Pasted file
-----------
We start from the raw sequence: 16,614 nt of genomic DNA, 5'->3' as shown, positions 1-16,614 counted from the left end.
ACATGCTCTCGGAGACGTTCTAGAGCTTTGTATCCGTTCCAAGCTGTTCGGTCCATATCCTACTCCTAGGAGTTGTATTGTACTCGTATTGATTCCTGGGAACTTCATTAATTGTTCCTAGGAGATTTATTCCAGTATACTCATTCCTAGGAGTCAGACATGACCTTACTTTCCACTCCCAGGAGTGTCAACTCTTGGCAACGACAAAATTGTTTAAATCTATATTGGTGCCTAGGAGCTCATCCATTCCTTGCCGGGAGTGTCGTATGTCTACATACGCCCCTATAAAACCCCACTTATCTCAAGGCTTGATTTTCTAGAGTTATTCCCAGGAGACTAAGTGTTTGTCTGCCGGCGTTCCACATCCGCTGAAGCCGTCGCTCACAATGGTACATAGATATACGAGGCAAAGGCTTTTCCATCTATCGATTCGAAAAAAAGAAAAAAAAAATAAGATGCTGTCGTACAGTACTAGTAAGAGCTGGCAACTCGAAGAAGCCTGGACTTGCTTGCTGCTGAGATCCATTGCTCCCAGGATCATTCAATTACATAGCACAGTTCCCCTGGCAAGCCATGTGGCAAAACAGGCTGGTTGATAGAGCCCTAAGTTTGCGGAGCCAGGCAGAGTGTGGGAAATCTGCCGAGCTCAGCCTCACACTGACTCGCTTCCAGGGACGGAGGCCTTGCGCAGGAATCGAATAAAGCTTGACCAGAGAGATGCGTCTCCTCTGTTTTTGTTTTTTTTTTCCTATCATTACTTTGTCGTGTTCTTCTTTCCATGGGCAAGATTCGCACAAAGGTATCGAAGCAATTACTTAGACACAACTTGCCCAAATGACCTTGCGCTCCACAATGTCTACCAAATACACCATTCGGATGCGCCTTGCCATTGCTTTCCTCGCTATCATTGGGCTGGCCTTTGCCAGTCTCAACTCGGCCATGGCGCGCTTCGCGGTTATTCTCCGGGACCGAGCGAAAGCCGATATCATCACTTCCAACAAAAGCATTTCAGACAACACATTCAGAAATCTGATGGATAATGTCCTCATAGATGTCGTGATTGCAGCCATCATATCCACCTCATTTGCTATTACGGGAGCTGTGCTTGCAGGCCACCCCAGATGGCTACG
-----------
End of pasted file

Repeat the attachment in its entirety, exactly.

We start from the raw sequence: 16,614 nt of genomic DNA, 5'->3' as shown, positions 1-16,614 counted from the left end.
ACATGCTCTCGGAGACGTTCTAGAGCTTTGTATCCGTTCCAAGCTGTTCGGTCCATATCCTACTCCTAGGAGTTGTATTGTACTCGTATTGATTCCTGGGAACTTCATTAATTGTTCCTAGGAGATTTATTCCAGTATACTCATTCCTAGGAGTCAGACATGACCTTACTTTCCACTCCCAGGAGTGTCAACTCTTGGCAACGACAAAATTGTTTAAATCTATATTGGTGCCTAGGAGCTCATCCATTCCTTGCCGGGAGTGTCGTATGTCTACATACGCCCCTATAAAACCCCACTTATCTCAAGGCTTGATTTTCTAGAGTTATTCCCAGGAGACTAAGTGTTTGTCTGCCGGCGTTCCACATCCGCTGAAGCCGTCGCTCACAATGGTACATAGATATACGAGGCAAAGGCTTTTCCATCTATCGATTCGAAAAAAAGAAAAAAAAAATAAGATGCTGTCGTACAGTACTAGTAAGAGCTGGCAACTCGAAGAAGCCTGGACTTGCTTGCTGCTGAGATCCATTGCTCCCAGGATCATTCAATTACATAGCACAGTTCCCCTGGCAAGCCATGTGGCAAAACAGGCTGGTTGATAGAGCCCTAAGTTTGCGGAGCCAGGCAGAGTGTGGGAAATCTGCCGAGCTCAGCCTCACACTGACTCGCTTCCAGGGACGGAGGCCTTGCGCAGGAATCGAATAAAGCTTGACCAGAGAGATGCGTCTCCTCTGTTTTTGTTTTTTTTTTCCTATCATTACTTTGTCGTGTTCTTCTTTCCATGGGCAAGATTCGCACAAAGGTATCGAAGCAATTACTTAGACACAACTTGCCCAAATGACCTTGCGCTCCACAATGTCTACCAAATACACCATTCGGATGCGCCTTGCCATTGCTTTCCTCGCTATCATTGGGCTGGCCTTTGCCAGTCTCAACTCGGCCATGGCGCGCTTCGCGGTTATTCTCCGGGACCGAGCGAAAGCCGATATCATCACTTCCAACAAAAGCATTTCAGACAACACATTCAGAAATCTGATGGATAATGTCCTCATAGATGTCGTGATTGCAGCCATCATATCCACCTCATTTGCTATTACGGGAGCTGTGCTTGCAGGCCACCCCAGATGGCTACG